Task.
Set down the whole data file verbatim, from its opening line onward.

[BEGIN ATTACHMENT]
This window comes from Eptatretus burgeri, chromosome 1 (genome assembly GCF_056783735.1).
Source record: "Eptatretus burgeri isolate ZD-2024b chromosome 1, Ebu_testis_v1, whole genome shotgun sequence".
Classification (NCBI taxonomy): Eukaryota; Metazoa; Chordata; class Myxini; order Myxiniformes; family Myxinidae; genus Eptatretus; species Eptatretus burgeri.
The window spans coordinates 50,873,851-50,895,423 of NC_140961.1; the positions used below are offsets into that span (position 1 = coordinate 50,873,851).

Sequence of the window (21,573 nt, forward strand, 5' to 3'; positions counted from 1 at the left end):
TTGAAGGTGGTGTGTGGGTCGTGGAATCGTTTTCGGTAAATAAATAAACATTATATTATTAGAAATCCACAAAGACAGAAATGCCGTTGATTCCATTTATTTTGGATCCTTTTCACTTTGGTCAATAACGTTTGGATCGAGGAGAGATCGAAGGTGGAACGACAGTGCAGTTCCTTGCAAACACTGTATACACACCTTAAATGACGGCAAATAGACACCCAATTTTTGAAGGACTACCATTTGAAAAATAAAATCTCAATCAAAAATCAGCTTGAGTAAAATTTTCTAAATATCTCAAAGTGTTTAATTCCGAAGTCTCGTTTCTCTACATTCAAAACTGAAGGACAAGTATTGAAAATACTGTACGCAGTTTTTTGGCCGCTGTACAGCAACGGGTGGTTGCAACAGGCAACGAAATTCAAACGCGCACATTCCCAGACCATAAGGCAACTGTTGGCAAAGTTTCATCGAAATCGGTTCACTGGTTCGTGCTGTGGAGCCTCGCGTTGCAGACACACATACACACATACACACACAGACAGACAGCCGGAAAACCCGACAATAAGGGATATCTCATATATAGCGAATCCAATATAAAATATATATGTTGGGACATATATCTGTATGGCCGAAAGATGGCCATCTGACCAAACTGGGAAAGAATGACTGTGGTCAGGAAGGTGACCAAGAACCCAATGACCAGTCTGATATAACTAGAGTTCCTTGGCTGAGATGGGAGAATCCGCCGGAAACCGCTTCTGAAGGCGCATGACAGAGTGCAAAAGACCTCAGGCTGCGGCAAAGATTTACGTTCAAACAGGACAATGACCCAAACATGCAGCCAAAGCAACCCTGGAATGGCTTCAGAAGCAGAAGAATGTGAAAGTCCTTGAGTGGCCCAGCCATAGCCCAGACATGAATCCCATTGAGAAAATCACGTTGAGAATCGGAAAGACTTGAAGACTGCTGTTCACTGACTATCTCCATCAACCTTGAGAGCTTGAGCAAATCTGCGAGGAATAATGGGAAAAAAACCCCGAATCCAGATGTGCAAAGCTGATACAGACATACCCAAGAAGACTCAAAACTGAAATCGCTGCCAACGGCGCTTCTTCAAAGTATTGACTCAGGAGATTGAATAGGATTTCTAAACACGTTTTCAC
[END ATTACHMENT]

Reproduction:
This window comes from Eptatretus burgeri, chromosome 1 (genome assembly GCF_056783735.1).
Source record: "Eptatretus burgeri isolate ZD-2024b chromosome 1, Ebu_testis_v1, whole genome shotgun sequence".
Classification (NCBI taxonomy): Eukaryota; Metazoa; Chordata; class Myxini; order Myxiniformes; family Myxinidae; genus Eptatretus; species Eptatretus burgeri.
The window spans coordinates 50,873,851-50,895,423 of NC_140961.1; the positions used below are offsets into that span (position 1 = coordinate 50,873,851).

Sequence of the window (21,573 nt, forward strand, 5' to 3'; positions counted from 1 at the left end):
TTGAAGGTGGTGTGTGGGTCGTGGAATCGTTTTCGGTAAATAAATAAACATTATATTATTAGAAATCCACAAAGACAGAAATGCCGTTGATTCCATTTATTTTGGATCCTTTTCACTTTGGTCAATAACGTTTGGATCGAGGAGAGATCGAAGGTGGAACGACAGTGCAGTTCCTTGCAAACACTGTATACACACCTTAAATGACGGCAAATAGACACCCAATTTTTGAAGGACTACCATTTGAAAAATAAAATCTCAATCAAAAATCAGCTTGAGTAAAATTTTCTAAATATCTCAAAGTGTTTAATTCCGAAGTCTCGTTTCTCTACATTCAAAACTGAAGGACAAGTATTGAAAATACTGTACGCAGTTTTTTGGCCGCTGTACAGCAACGGGTGGTTGCAACAGGCAACGAAATTCAAACGCGCACATTCCCAGACCATAAGGCAACTGTTGGCAAAGTTTCATCGAAATCGGTTCACTGGTTCGTGCTGTGGAGCCTCGCGTTGCAGACACACATACACACATACACACACAGACAGACAGCCGGAAAACCCGACAATAAGGGATATCTCATATATAGCGAATCCAATATAAAATATATATGTTGGGACATATATCTGTATGGCCGAAAGATGGCCATCTGACCAAACTGGGAAAGAATGACTGTGGTCAGGAAGGTGACCAAGAACCCAATGACCAGTCTGATATAACTAGAGTTCCTTGGCTGAGATGGGAGAATCCGCCGGAAACCGCTTCTGAAGGCGCATGACAGAGTGCAAAAGACCTCAGGCTGCGGCAAAGATTTACGTTCAAACAGGACAATGACCCAAACATGCAGCCAAAGCAACCCTGGAATGGCTTCAGAAGCAGAAGAATGTGAAAGTCCTTGAGTGGCCCAGCCATAGCCCAGACATGAATCCCATTGAGAAAATCACGTTGAGAATCGGAAAGACTTGAAGACTGCTGTTCACTGACTATCTCCATCAACCTTGAGAGCTTGAGCAAATCTGCGAGGAATAATGGGAAAAAAACCCCGAATCCAGATGTGCAAAGCTGATACAGACATACCCAAGAAGACTCAAAACTGAAATCGCTGCCAACGGCGCTTCTTCAAAGTATTGACTCAGGAGATTGAATAGGATTTCTAAACACGTTTTCAC